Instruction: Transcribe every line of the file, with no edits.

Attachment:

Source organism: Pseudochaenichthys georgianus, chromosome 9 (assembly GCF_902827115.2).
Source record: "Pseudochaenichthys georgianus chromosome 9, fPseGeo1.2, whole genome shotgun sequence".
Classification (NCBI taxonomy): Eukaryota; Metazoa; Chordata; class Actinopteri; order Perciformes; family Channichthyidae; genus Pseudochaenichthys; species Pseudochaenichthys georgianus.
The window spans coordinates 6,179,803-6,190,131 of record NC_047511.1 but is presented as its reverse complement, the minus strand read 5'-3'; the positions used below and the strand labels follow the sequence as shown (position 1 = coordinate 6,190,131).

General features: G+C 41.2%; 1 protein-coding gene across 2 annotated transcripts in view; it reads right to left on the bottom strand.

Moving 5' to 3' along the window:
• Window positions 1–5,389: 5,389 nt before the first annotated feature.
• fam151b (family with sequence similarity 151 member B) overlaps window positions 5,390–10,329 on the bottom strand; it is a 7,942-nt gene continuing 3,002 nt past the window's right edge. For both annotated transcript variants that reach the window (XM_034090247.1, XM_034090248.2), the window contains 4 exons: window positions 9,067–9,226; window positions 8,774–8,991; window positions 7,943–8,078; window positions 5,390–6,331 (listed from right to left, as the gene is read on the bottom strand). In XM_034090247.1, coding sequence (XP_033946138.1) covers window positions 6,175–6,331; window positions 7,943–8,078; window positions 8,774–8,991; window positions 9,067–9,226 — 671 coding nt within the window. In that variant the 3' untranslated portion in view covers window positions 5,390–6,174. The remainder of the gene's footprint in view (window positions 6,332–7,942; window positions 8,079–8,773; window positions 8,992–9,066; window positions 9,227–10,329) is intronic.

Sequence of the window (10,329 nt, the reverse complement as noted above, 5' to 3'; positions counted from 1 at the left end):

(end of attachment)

Source organism: Pseudochaenichthys georgianus, chromosome 9 (assembly GCF_902827115.2).
Source record: "Pseudochaenichthys georgianus chromosome 9, fPseGeo1.2, whole genome shotgun sequence".
Classification (NCBI taxonomy): Eukaryota; Metazoa; Chordata; class Actinopteri; order Perciformes; family Channichthyidae; genus Pseudochaenichthys; species Pseudochaenichthys georgianus.
The window spans coordinates 6,179,803-6,190,131 of record NC_047511.1 but is presented as its reverse complement, the minus strand read 5'-3'; the positions used below and the strand labels follow the sequence as shown (position 1 = coordinate 6,190,131).

General features: G+C 41.2%; 1 protein-coding gene across 2 annotated transcripts in view; it reads right to left on the bottom strand.

Moving 5' to 3' along the window:
• Window positions 1–5,389: 5,389 nt before the first annotated feature.
• fam151b (family with sequence similarity 151 member B) overlaps window positions 5,390–10,329 on the bottom strand; it is a 7,942-nt gene continuing 3,002 nt past the window's right edge. For both annotated transcript variants that reach the window (XM_034090247.1, XM_034090248.2), the window contains 4 exons: window positions 9,067–9,226; window positions 8,774–8,991; window positions 7,943–8,078; window positions 5,390–6,331 (listed from right to left, as the gene is read on the bottom strand). In XM_034090247.1, coding sequence (XP_033946138.1) covers window positions 6,175–6,331; window positions 7,943–8,078; window positions 8,774–8,991; window positions 9,067–9,226 — 671 coding nt within the window. In that variant the 3' untranslated portion in view covers window positions 5,390–6,174. The remainder of the gene's footprint in view (window positions 6,332–7,942; window positions 8,079–8,773; window positions 8,992–9,066; window positions 9,227–10,329) is intronic.

Sequence of the window (10,329 nt, the reverse complement as noted above, 5' to 3'; positions counted from 1 at the left end):